ICT and the New Zealand outbound retail travel industry: strategic adaptation to the threat of disintermediation
MetadataShow full metadata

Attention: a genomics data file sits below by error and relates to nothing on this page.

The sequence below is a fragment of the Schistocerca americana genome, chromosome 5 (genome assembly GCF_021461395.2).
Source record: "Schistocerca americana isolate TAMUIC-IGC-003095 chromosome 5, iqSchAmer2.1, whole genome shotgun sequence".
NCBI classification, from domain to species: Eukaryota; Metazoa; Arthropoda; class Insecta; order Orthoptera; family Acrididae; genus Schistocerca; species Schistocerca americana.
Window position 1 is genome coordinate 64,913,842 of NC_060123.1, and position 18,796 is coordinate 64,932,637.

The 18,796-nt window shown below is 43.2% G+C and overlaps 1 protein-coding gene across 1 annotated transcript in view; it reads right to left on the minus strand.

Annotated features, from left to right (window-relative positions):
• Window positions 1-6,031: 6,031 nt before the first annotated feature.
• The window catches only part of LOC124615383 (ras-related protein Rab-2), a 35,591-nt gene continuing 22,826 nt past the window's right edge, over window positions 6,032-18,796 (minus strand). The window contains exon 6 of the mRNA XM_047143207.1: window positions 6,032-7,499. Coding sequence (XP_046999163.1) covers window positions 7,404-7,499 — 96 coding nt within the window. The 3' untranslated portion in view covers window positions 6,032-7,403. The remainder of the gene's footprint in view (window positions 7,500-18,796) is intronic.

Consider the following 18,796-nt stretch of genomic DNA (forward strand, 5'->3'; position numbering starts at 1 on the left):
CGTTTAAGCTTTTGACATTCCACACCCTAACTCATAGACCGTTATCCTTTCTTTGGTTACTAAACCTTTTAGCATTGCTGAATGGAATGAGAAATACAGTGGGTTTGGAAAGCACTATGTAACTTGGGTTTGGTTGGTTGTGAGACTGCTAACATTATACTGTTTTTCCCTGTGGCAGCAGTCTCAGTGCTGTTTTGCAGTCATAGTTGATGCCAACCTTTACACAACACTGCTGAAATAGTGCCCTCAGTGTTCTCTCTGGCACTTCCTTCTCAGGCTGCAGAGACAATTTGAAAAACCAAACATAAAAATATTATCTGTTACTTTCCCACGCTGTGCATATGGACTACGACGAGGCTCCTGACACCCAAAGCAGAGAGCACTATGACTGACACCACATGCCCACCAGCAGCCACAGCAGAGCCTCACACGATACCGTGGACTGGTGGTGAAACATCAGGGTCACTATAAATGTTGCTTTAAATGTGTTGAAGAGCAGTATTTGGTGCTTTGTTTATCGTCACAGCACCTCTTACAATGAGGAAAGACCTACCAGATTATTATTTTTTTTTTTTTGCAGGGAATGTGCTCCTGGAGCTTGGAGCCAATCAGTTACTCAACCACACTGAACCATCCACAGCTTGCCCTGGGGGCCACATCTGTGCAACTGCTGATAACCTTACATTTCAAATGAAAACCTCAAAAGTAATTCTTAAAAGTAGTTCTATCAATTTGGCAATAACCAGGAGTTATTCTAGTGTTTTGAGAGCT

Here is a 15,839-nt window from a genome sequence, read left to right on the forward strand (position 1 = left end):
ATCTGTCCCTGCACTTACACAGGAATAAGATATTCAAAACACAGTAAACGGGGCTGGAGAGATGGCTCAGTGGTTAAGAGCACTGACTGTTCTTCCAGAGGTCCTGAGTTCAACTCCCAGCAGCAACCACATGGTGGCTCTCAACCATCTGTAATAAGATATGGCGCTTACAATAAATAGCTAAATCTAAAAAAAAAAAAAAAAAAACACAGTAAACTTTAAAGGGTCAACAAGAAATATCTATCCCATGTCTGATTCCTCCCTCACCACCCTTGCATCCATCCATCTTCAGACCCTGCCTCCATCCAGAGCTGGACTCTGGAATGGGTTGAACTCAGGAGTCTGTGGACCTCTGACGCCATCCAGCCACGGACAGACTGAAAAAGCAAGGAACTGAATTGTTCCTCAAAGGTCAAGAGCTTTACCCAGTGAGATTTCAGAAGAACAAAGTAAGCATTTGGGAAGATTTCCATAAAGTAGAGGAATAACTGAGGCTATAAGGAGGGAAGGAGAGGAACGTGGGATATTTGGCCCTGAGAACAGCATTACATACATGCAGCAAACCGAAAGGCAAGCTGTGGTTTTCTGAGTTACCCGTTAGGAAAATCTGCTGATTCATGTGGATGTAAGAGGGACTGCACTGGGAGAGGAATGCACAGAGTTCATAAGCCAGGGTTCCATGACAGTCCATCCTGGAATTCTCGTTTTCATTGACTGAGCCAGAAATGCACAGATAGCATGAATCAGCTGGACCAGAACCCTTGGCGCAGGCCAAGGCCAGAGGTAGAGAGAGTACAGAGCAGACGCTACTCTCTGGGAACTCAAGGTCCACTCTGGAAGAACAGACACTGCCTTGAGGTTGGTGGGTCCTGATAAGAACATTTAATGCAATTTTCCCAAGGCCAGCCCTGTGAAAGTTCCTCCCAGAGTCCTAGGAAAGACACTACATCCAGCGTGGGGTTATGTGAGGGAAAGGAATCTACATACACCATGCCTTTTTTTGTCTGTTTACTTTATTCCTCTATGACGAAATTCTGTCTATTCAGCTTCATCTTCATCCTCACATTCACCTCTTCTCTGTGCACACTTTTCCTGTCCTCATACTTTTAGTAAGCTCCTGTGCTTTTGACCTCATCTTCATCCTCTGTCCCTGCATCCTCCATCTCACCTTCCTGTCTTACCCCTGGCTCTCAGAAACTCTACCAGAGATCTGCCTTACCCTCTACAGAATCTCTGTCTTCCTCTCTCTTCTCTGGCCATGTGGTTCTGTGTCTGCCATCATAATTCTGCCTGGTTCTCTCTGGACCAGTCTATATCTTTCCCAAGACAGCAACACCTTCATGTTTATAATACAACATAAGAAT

Disintermediation is the displacement of market intermediaries within the supply chain allowing for consumers to engage directly with suppliers to purchase product. Widespread disintermediation of travel intermediaries was predicted as early as the 1990s, when it was felt that Internet technology would fuel competition and allow new online entrants easy access to the global travel market. More recently, increasing consumer demand for online retailing continues to threaten further the existence of traditional travel agency businesses within travel distribution channels. Furthermore, the rapid development of information and communication technology (ICT) has shaped an environment in which suppliers, wholesalers and intermediaries compete for the same customers. The aim of this study is, therefore, to understand how ICT has influenced changes in the structure of the New Zealand outbound retail travel industry and to investigate the strategic responses of businesses as they adapt to changing market conditions. A case study design was used to collect data through in-depth interviews with senior managers and owners of retail travel businesses operating in the New Zealand market. In addition, industry publications and company documents were analysed and a comparison of the participants’ businesses’ websites undertaken to identify the current structure of the sector. A thematic analysis was completed, including an extensive coding process which led to the identification of the two emergent and interrelated themes: technological capacity and adaptation. The study shows that the New Zealand outbound retail travel industry has experienced considerable structural change in the ten years between 2004 and 2013. This change has been influenced by the nature of strategic relationships and by increased access to ICT provided by Internet technology, two factors that have facilitated the emergence of a new breed of travel agent, the travel broker, who are now a significant sector in the market. In addition, the nature of business models in the market often dictate the strength and value of strategic relationships. Key issues pertaining to the technological capacity of businesses have been identified including enhanced process efficiency and increasing opportunities for consumers to connect with businesses via websites and associated Internet technology. All retail travel business are actively promoting travel to niche markets via email direct marketing, and specialisation in this type of travel by consultants and brokers contributes significant revenue for businesses. The need to use multiple supplier and wholesaler ICT systems in transacting a customer journey and the non-interoperability of these systems presents a problem for retail travel businesses, impacting on both efficiency and profitability. These findings complement studies from other parts of the world where traditional travel agency businesses remain successful, having avoided disintermediation from the travel distribution chain. Further research is needed, however, to investigate the impact of the interoperability of information technology (IT) on the productivity levels of travel consultants, while research into the role ICT plays in traditional travel transactions would shed light on the level of expertise required to maximise efficiency. Finally, an understanding of the role played by ICT in the booking behaviour of loyal consumers would be of value for retail travel businesses to enable their continued success in a dynamically changing environment.